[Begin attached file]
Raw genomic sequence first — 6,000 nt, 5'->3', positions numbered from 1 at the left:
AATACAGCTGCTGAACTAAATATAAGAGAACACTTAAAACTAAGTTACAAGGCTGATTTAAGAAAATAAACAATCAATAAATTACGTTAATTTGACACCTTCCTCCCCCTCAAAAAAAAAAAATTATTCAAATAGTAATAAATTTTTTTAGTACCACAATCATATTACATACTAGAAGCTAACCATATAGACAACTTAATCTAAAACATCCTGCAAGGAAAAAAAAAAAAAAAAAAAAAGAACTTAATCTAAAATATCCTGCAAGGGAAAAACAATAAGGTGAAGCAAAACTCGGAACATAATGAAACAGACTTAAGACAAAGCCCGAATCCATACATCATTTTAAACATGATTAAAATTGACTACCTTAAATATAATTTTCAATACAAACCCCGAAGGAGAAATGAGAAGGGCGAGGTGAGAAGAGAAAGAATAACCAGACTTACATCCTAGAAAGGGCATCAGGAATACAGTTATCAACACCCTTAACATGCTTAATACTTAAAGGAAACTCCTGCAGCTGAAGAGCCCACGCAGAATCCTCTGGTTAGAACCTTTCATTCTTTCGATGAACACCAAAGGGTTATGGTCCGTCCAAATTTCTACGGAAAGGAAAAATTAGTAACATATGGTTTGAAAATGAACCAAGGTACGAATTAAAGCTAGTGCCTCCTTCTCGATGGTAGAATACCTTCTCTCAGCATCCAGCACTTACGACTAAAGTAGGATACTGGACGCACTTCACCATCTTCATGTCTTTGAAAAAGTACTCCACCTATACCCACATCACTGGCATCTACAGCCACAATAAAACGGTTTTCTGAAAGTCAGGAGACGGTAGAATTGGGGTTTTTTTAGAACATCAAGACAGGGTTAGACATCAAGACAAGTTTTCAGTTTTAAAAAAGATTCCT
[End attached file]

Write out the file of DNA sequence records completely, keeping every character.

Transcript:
Raw genomic sequence first — 6,000 nt, 5'->3', positions numbered from 1 at the left:
AATACAGCTGCTGAACTAAATATAAGAGAACACTTAAAACTAAGTTACAAGGCTGATTTAAGAAAATAAACAATCAATAAATTACGTTAATTTGACACCTTCCTCCCCCTCAAAAAAAAAAAATTATTCAAATAGTAATAAATTTTTTTAGTACCACAATCATATTACATACTAGAAGCTAACCATATAGACAACTTAATCTAAAACATCCTGCAAGGAAAAAAAAAAAAAAAAAAAAAGAACTTAATCTAAAATATCCTGCAAGGGAAAAACAATAAGGTGAAGCAAAACTCGGAACATAATGAAACAGACTTAAGACAAAGCCCGAATCCATACATCATTTTAAACATGATTAAAATTGACTACCTTAAATATAATTTTCAATACAAACCCCGAAGGAGAAATGAGAAGGGCGAGGTGAGAAGAGAAAGAATAACCAGACTTACATCCTAGAAAGGGCATCAGGAATACAGTTATCAACACCCTTAACATGCTTAATACTTAAAGGAAACTCCTGCAGCTGAAGAGCCCACGCAGAATCCTCTGGTTAGAACCTTTCATTCTTTCGATGAACACCAAAGGGTTATGGTCCGTCCAAATTTCTACGGAAAGGAAAAATTAGTAACATATGGTTTGAAAATGAACCAAGGTACGAATTAAAGCTAGTGCCTCCTTCTCGATGGTAGAATACCTTCTCTCAGCATCCAGCACTTACGACTAAAGTAGGATACTGGACGCACTTCACCATCTTCATGTCTTTGAAAAAGTACTCCACCTATACCCACATCACTGGCATCTACAGCCACAATAAAACGGTTTTCTGAAAGTCAGGAGACGGTAGAATTGGGGTTTTTTTAGAACATCAAGACAGGGTTAGACATCAAGACAAGTTTTCAGTTTTAAAAAAGATTCCT